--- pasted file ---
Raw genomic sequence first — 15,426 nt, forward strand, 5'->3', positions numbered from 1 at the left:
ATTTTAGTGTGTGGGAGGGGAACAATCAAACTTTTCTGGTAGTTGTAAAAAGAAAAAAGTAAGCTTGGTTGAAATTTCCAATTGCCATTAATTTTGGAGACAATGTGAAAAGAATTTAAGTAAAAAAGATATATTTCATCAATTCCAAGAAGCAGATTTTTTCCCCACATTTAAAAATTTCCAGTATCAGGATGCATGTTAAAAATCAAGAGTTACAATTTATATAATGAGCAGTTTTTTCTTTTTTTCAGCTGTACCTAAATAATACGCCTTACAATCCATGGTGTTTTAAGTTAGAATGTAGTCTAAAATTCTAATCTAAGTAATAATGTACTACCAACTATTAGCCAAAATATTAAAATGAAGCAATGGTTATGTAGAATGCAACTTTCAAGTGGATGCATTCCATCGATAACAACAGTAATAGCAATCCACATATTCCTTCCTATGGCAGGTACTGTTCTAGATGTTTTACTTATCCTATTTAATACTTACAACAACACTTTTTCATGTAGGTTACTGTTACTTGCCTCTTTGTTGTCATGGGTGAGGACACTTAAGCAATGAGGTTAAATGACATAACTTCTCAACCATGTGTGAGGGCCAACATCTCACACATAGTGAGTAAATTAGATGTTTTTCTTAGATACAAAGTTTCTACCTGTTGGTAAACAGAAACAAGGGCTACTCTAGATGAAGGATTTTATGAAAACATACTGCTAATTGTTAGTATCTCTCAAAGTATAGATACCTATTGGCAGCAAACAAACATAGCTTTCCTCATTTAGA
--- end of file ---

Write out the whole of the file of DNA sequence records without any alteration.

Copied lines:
Raw genomic sequence first — 15,426 nt, forward strand, 5'->3', positions numbered from 1 at the left:
ATTTTAGTGTGTGGGAGGGGAACAATCAAACTTTTCTGGTAGTTGTAAAAAGAAAAAAGTAAGCTTGGTTGAAATTTCCAATTGCCATTAATTTTGGAGACAATGTGAAAAGAATTTAAGTAAAAAAGATATATTTCATCAATTCCAAGAAGCAGATTTTTTCCCCACATTTAAAAATTTCCAGTATCAGGATGCATGTTAAAAATCAAGAGTTACAATTTATATAATGAGCAGTTTTTTCTTTTTTTCAGCTGTACCTAAATAATACGCCTTACAATCCATGGTGTTTTAAGTTAGAATGTAGTCTAAAATTCTAATCTAAGTAATAATGTACTACCAACTATTAGCCAAAATATTAAAATGAAGCAATGGTTATGTAGAATGCAACTTTCAAGTGGATGCATTCCATCGATAACAACAGTAATAGCAATCCACATATTCCTTCCTATGGCAGGTACTGTTCTAGATGTTTTACTTATCCTATTTAATACTTACAACAACACTTTTTCATGTAGGTTACTGTTACTTGCCTCTTTGTTGTCATGGGTGAGGACACTTAAGCAATGAGGTTAAATGACATAACTTCTCAACCATGTGTGAGGGCCAACATCTCACACATAGTGAGTAAATTAGATGTTTTTCTTAGATACAAAGTTTCTACCTGTTGGTAAACAGAAACAAGGGCTACTCTAGATGAAGGATTTTATGAAAACATACTGCTAATTGTTAGTATCTCTCAAAGTATAGATACCTATTGGCAGCAAACAAACATAGCTTTCCTCATTTAGA